The puzzle was given a memorable nickname, the “happy ending” problem (or “happy end” problem as originally dubbed by Erdős), for reasons that had nothing to do with math. Instead, it reflected the primary nonmathematical consequence of their discussion of points, lines and shapes: Esther Klein and George Szekeres fell in love and married on June 13, 1937. Yet as the decades passed, mathematicians made virtually no progress in proving the conjecture. (The only other shape whose result is known is a hexagon, which requires at least 17 points, as proved by Szekeres and Lindsay Peters in 2006.) Now, in work recently published in the Journal of the American Mathematical Society, Andrew Suk of the University of Illinois, Chicago, provides nearly decisive evidence that the intuition that guided Erdős and Szekeres more than 80 years ago was correct.

A Puzzle of Clever Connections Nears a Happy End

# Liviu's Math Blog

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### On a class of random walks

I heard of these random walks from my number-theorist colleague Andrei Jorza who gave me a probabilistic translation of some observations in number theory. What follows is rather a variation on that theme.

There is a whole family of such walks, parametrized by a complex number $\newcommand{\ii}{\boldsymbol{i}}$ $\rho=\cos \theta +\ii \sin\theta$, $\theta\in [0,\pi]$, $\ii=\sqrt{-1}$.

This is discrete time walk on the configuration space $\newcommand{\lan}{\langle}$ $\newcommand{\ran}{\rangle}$

$$ \eC_\rho:= L[\rho] \times C(\rho,-\rho), $$

where $C(\rho,-\rho)$ is the subgroup of $S^1$ generated by $\pm\rho$, i.e.,

$$ C(\rho,-\rho)=\bigl\{\; \pm \rho^k;\;\;k\in\bZ \;\bigr\},$$

and $L[\rho]\subset \bC$ is the additive subgroup of $\bC$ generated by the elements $\rho^n$, $n\in\bZ_{\geq 0}$.

The state of the walk at time $n$ is given by a pair of random variables $(X_n, V_n)$, where one should think of $X_n\in L[\rho]$ as describing the "position'' and $V_n\in G(\rho,-\rho)$ as describing the ``velocity'' at time $n$.

Here is how the random walk takes place. Suppose that at time $n$ we are in the configuration $(X_n, V_n)$. To decide where to go next, toss a fair coin. If a the Head shows up then

$$V_{n+1}=\rho V_n,\;\; X_{n+1}= X_n+V_{n+1}. $$

Otherwise,

$$ V_{n+1}=-\rho V_n,\;\; X_{n+1}= X_n+V_{n+1}. $$

More abstractly, we are given a probability space $(\Omega,\eF,\bP)$ and a sequence of independent, identically distributed variables

$$ S_n:\Omega\to\{-1,1\},\;\;\bP[S_n=\pm 1]=\frac{1}{2},\;\;n\in\bZ_{\geq 0}. $$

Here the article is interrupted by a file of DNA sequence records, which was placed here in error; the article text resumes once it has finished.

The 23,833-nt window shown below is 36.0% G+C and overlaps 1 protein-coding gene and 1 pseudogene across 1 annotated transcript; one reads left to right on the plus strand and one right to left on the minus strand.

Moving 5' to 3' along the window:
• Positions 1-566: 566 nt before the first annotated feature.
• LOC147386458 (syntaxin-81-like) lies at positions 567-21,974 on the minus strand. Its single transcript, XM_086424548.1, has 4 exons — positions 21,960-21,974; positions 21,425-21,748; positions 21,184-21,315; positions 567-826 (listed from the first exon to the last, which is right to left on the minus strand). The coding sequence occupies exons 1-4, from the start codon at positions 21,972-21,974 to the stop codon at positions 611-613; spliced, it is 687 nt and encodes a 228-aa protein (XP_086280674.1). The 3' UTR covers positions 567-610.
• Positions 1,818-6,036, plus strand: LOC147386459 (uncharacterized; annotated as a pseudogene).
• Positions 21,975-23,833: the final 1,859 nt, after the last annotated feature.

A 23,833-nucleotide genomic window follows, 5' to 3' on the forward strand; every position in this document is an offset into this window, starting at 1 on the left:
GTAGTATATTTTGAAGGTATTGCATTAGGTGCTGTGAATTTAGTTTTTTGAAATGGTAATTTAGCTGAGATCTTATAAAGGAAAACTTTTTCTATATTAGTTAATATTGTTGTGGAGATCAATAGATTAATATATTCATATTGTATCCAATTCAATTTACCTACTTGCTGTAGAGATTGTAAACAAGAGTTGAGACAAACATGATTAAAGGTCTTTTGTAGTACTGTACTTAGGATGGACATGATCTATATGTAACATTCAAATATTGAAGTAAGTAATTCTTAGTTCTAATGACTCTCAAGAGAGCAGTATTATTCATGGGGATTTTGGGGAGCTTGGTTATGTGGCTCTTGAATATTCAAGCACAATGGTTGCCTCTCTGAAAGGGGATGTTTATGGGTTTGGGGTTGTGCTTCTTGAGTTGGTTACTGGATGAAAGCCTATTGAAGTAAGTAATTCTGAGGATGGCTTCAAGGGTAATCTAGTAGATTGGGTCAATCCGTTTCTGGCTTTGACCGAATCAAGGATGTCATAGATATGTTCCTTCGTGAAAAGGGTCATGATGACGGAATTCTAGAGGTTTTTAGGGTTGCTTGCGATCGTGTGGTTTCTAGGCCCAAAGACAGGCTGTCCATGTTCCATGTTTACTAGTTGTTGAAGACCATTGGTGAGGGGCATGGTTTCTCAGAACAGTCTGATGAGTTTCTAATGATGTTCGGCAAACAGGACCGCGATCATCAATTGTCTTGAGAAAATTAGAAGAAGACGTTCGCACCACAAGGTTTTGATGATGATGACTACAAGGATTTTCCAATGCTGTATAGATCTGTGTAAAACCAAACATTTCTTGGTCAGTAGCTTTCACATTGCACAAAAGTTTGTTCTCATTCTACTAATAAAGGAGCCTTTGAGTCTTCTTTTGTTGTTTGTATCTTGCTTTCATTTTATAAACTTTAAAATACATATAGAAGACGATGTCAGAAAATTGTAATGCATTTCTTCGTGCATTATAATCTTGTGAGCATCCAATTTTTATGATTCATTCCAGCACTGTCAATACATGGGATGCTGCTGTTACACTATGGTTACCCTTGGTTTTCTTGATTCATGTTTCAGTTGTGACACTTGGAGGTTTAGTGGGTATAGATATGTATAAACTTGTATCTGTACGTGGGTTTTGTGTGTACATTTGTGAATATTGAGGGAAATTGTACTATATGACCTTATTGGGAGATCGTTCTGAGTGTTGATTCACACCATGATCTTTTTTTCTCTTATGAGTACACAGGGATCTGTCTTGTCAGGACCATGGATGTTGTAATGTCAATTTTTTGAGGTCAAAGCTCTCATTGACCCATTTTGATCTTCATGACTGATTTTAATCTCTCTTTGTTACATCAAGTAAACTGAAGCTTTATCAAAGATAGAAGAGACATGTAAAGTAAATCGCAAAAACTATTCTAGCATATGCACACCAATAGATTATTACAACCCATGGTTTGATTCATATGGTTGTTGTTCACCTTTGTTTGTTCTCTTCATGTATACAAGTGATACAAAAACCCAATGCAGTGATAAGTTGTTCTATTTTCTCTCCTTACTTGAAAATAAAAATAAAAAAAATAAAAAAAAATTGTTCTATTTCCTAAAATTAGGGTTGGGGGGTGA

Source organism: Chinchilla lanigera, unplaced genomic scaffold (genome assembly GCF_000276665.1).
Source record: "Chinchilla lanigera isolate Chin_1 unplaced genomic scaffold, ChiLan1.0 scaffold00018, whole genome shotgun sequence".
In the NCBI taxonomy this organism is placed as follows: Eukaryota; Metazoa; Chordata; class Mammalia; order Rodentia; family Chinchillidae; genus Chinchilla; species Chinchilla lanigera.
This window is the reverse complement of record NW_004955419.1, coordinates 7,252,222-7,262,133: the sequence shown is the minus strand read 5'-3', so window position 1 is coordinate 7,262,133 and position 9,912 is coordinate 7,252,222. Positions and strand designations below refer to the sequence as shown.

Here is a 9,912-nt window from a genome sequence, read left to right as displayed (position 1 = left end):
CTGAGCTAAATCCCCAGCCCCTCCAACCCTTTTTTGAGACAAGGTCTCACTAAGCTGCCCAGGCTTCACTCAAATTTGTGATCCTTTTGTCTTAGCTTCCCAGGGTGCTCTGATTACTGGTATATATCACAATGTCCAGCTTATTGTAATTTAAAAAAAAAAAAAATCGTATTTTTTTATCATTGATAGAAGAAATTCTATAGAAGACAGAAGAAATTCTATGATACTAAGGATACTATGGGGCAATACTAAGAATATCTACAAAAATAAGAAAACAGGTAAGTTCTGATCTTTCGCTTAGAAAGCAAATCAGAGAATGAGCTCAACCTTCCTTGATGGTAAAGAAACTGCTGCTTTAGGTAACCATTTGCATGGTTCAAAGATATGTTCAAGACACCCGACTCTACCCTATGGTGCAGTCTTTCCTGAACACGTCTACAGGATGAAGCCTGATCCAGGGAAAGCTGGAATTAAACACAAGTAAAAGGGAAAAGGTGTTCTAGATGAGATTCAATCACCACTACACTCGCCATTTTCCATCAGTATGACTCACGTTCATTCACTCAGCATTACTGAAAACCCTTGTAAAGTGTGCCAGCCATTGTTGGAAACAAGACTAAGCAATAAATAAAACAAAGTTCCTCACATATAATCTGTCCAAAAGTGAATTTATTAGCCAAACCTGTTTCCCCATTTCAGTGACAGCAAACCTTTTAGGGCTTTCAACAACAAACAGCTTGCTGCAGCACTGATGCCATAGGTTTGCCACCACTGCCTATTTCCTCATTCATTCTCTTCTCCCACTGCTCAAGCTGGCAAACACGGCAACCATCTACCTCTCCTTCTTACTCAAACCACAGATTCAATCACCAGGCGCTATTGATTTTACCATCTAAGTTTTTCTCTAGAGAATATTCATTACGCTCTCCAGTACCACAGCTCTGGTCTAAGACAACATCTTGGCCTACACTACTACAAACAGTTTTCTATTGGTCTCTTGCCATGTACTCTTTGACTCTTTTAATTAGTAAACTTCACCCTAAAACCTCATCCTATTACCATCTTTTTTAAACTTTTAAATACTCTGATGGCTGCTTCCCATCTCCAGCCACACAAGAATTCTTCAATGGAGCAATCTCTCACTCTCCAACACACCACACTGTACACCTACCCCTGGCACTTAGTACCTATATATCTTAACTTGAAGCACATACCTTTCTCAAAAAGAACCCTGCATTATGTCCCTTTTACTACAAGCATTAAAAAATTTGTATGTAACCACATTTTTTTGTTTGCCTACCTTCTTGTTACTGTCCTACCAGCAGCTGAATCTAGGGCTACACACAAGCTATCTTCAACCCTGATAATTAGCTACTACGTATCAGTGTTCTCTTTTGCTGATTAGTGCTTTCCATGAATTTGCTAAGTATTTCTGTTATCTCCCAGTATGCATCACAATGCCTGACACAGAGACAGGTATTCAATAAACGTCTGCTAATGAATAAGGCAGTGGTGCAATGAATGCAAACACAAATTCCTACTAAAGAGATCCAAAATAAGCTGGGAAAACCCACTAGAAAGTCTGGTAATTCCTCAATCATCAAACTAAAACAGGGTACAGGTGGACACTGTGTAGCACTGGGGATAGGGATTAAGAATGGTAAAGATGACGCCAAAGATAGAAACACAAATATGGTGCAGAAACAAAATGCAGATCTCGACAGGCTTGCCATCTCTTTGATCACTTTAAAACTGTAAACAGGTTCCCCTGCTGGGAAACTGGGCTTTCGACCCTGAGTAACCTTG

If we set

$$

\whS_n:=\prod_{k=1}^nS_k, $$

then we have

$$

V_n= \whS_n \rho^n,\;\;X_n=\sum_{k=1}^n V_n=\sum_{k=1}^n \whS_k\rho_k.

$$

Observing that

$$\bE[\whS_k]=0,\;\;\var[\whS_k]=\prod_{j=1}^k\var[S_j]=1, $$ we deduce

$$\bE[X_n]=0,\;\;\var[S_n]=\bE[X_n\bar{X}_n] $$

$$=\sum_{j,k=1}^n \bE[ \whS_j\whS_k]\rho^{k-j}=\sum_{j=1}^n \bE[ \whS_j^2]+2\sum_{1\leq j<k\leq}^n \bE[ \whS_j\whS_k]\rho^{k-j}=n. $$

**Example 1.**Suppose that $\theta=\frac{\pi}{2}$ so that $\rho=\ii$. In this case $L[\rho]$ is the lattice $\bZ^2\subset \bC$ and $G(\ii,-\ii)$ is the group of forth order roots of $1$. At time $n=0$, the moving particle is at the origin facing East,. turns right or left (in this case North/South) with equal probability. Once reaches a new intersection, it turns right/left with equal probability. The following MAPLE generated animation a loop describes a 90-step portion of one such walk.

This is somewhat typical of what one observes in general.

**Example 2.**Suppose that $\theta =\frac{\pi}{3}$. In this case $G(\rho,-\rho)$ is the group of 6th order roots of $1$ and $L[\rho]$ is a lattice in $\bC$. The following MAPLE generated animation depicts a 90 step portion of such a walk and the patterns you observe are typical.

**Example 3.**Assume that the angle $\theta$ is small and $\frac{\theta}{\pi}$ is not rational, say $\cos \theta=0.95$. The animation below depicts a 90-step stretch of such a walk.

**Example 4.**For comparison, I have included an animation of a 90-step segment of the usual uniform random walk on $\bZ^2$.

Clearly, I am interested to figure out what is happening and I have a hard time asking a good question. A first question that comes to my mind would be to find statistical invariants that would distinguish the random walk in Example 1 from the random walk in Example 4. I will refer to them as $RW_1$ and $RW_4$

Clear each of these two walks surround many unit squares with vertices in the lattice $\bZ^2$. For $j=1,4$ will denote by $s_j(n)$ the expected number of unit squares surrounded by a walk of $RW_j$ of length $n$.. Which grows faster as $n\to\infty$, $s_1(n)$ or $s_4(n)$?

I will probably update this posting as I get more ideas, but maybe this shot in the dark will initiate a conversation and will suggest other, better questions.

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